I recently purchased a wreath for my front door. I knew upon doing so that I was inviting the sparrows to nest there. But I took my chances; hung the wreath; and kept my eye out for the birds—hoping that our front door traffic would deter them.
Wouldn’t you know, the first time we went out of town, and ignored our tiny wing-ed friends, a couple of sparrows built their nest at the top of the wreath on my front door! I must say—they did a great job. The nest was beautiful! It was soft on the inside, sturdy on the outside, and protected from the rain by our front porch. Way to go little birds! However, every time we open and close the front door, we would rattle the nest rather violently! If eggs were going to be laid there, they’d surely fall and shatter on impact!
So, being the bird lover that I am, I took it upon myself to grab a ladder and carefully move the nest. (Of course I needed a ladder. Short girl here!) Oh the clatter and chatter and the scolding I received from my feathery friends, as they watched in horror from a nearby tree! The sparrows chewed me out—in their own foul language (ha ha ha)—for moving their nest to a safer location near our garage.
Throughout the ordeal, I tried talking to my little friends to assure them I had only their best interests in mind. I wanted them to trust me and recognize that I knew of a better, safer place to raise a family. Their response was predictable. They darted; they dove; they stared me down; and they kept going back to the place where they first decided to build!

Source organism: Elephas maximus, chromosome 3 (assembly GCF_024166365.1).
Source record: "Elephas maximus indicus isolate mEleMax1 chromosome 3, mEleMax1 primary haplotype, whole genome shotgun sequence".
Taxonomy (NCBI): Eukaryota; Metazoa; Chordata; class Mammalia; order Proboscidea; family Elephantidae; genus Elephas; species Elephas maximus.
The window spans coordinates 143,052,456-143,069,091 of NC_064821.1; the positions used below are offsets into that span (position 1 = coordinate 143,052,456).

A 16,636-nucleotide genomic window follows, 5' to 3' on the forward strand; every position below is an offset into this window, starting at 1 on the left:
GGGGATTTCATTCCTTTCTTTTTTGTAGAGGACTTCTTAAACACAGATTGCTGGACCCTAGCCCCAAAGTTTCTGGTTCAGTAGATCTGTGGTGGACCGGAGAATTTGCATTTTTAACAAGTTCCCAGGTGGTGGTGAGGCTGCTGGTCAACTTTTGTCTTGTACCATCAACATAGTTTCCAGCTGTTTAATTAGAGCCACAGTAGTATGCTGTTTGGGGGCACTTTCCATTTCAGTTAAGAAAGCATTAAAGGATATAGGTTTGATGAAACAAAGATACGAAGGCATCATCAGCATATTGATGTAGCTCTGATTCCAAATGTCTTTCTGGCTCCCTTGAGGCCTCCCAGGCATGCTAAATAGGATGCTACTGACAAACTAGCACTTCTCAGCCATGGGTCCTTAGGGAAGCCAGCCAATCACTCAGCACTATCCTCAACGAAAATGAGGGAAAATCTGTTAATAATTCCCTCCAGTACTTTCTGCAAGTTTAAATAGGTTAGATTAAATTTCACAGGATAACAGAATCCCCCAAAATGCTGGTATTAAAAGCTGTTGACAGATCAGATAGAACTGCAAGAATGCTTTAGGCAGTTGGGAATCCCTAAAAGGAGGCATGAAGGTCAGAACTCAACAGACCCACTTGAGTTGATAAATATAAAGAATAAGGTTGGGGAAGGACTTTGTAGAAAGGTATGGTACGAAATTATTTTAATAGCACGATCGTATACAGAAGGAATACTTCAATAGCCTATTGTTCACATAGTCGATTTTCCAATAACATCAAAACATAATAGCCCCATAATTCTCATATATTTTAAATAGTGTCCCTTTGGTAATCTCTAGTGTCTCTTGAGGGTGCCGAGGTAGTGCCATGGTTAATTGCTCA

I couldn’t help but see myself in these fitful little birds. How many times does God move my nest—with my best interests in mind? How many times do I carry on in protest and return to the place where God clearly didn’t want me? I’m afraid that the answer is, a lot! I’m not much different than those little birds. I so easily balk and squawk at the One who knows what’s best for me.
I’m keeping my eye on these birds—hoping they’ll discover where I moved their nest. So far, they’re still mad at me, which makes me wonder how long I stay mad at God for his acts of lovingkindness that I’m too blind to see. I’ll keep you posted on our bird situation. Meanwhile, try not to cackle too loud and too long at the Lord when He moves you from one circumstance to another. Chances are, He knows what’s best for your nest.
“Look at the birds of the air, for they neither sow nor reap nor gather into barns; yet your heavenly Father feeds them. Are you not of more value than they? Which of you by worrying can add one cubit to his stature?” (Matthew 6:26-27)
Linda Lacour Hobar